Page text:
Living life on your own terms is an adventure in a category all its own. Not convinced? Just ask an artist—there’s no field guide that can prepare you for branching out on your own and pursuing your passion.
That’s why we feel so lucky to work with visionary artists on original product collaborations steeped in stories of adventure. Here, the places that inspired three of our Spring 2016 Artist Series designs. We’re not saying that strapping them on will lead to a trip, but we’re not not saying that either.
Jolby & Friends Creative Studio | The Wilds and the City of Oregon
Josh Kenyon’s art may be defined by hard edges, but his career trajectory is anything but linear. Growing up behind comic book pages and computer screens, Kenyon enrolled in a California college for 2-D animation but took a sharp left into graphic design shortly after. From there, he moved to Chicago, where he developed a work flow with his partner-in-crime Colby Nichols—Kenyon would create a pattern or texture by smashing wood with paint on a piece of paper or rubbing grass on sand paper, scan his work, and share it digitally with Nichols. And it’s that visceral experience of interacting with nature that inspired his Artist Series webbing pattern.
“I try to get out and forage, fish, clam, hike—anything to enjoy Oregon,” says Kenyon. “My art and our business thrives because of where we live, and I continue to look for new inspiration.”
Inspired to get out of their Portland-based studio, Jolby & Friends creatives Kenyon and Brett Stenson roamed the wilds and the streets of Oregon, taking in the sights, the people, and the sounds to come up with their geometric webbing pattern.
Leah Duncan | The High Deserts of the Southwest
There’s something magical about the desert. Just ask textile designer Leah Duncan, who relocated to Austin, Texas, a few years ago.
“I love driving in the valleys and hills,” she says. “If feels like a different world out there. It’s so peaceful but stark and rigid at the same time.”
The desert seeps into most things that Duncan creates, from her use of baked-earth colors to her use of real-life objects as inspiration for her patterns. For her Artist Series webbing design, she was inspired by—what else—cacti.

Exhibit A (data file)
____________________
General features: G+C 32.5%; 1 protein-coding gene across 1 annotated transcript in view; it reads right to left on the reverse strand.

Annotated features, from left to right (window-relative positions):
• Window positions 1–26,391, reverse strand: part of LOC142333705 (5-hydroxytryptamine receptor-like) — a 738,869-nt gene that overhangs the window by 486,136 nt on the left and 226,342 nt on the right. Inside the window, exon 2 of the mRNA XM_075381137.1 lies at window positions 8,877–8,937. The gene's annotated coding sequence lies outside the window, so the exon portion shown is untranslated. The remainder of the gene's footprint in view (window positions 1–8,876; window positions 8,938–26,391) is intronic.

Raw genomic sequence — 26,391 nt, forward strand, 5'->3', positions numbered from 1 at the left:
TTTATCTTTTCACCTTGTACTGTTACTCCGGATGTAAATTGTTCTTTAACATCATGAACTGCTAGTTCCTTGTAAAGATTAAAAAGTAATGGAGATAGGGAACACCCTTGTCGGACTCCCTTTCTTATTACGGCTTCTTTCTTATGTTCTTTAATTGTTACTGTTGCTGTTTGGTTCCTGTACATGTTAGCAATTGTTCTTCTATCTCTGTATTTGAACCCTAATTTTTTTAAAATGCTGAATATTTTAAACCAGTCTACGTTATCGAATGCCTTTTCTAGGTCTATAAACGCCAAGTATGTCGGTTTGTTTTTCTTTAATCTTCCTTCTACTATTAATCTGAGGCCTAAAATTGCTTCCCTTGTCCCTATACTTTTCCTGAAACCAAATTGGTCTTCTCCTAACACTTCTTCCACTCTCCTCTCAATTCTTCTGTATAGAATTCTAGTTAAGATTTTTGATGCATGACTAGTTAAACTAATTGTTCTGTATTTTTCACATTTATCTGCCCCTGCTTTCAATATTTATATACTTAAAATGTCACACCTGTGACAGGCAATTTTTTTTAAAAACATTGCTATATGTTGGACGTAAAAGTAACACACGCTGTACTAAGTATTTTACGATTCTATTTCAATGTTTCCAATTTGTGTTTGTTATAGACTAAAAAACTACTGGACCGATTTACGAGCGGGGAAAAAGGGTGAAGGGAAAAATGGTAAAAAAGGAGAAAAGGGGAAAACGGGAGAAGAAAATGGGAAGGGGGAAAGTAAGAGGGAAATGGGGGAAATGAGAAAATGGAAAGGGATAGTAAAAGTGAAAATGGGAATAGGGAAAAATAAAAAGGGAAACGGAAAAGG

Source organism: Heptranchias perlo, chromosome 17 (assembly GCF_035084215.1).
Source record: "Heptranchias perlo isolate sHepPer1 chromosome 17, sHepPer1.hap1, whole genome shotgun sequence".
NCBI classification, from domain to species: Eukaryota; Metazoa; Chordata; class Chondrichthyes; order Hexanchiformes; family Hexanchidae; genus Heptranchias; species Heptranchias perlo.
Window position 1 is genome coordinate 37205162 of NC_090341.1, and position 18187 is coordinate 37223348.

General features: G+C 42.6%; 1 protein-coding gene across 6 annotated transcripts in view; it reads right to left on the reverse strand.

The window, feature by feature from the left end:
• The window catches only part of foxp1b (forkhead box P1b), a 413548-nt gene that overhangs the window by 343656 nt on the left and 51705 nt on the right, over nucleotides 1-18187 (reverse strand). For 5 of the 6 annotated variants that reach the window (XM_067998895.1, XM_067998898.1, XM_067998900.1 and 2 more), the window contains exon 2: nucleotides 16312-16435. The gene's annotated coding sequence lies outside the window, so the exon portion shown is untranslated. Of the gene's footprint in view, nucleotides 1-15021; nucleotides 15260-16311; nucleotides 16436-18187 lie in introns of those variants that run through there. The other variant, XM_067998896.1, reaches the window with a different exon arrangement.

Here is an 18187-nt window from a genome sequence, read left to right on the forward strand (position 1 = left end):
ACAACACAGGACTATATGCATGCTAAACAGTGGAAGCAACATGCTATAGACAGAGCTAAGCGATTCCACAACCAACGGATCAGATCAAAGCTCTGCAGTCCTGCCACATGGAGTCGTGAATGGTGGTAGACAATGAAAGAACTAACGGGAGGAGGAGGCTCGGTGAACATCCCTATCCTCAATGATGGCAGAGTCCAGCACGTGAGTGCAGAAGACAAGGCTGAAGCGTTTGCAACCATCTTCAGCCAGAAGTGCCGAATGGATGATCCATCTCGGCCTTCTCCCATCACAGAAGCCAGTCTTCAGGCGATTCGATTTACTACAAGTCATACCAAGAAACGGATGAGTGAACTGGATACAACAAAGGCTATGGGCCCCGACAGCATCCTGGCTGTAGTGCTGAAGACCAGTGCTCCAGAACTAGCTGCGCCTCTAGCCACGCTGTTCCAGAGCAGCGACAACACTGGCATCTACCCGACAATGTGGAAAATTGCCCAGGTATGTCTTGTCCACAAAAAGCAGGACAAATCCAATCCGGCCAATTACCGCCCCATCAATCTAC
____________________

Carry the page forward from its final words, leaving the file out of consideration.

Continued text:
“This design was inspired by a trip to New Mexico where we drove through west Texas, the high desert, and New Mexico, stopping in White Sands, Santa Fe, Chimayo, and Taos,” Duncan says.
“This trip inspired me to create a design that would reflect the vast landscapes we explored. The sharp hills of Chimayo and West Texas were my starting point in this design, and I pulled a few other elements we saw—such as cacti and brush—that dot the landscape.”
Emily Hoy | The Mohican River
Emily Hoy’s textile patterns and collage art have been influenced by everything from surrealist master Salvador Dali to vintage ‘70s coffee table photography books—but the most potent inspiration actually comes from a more humble place: her childhood in Ohio. Her father was a naturalist and her mother was an artist, so Hoy and her sister learned about plants, animals, and creative expression from a young age.
“I think the spirituality of the land speaks to me more than anything,” Hoy explains. “Mother Nature has a kind of silent language that you can interpret in anyway. I feel like she is painting a new picture for everyone to see everyday that is different from the day before.”
Teva sandals were a big part of her life from childhood, too—she’d wear them during canoe trips down the Mohican River.
“I’d strap them to the side of the boat while we were paddling to avoid getting the tan lines,” she says. “And if I lost them in the river it was no big deal, because it was an excuse to jump in the water and swim after them.”
For her Artist Series webbing pattern, Hoy combined the colors of her ‘80s childhood, the look of traditional textile beading, and Native American patterns and shapes for a shoe as at home in a gallery as it is floating down the river.
Shop all of the new Artist Series styles at Teva.com and #strapintofreedom!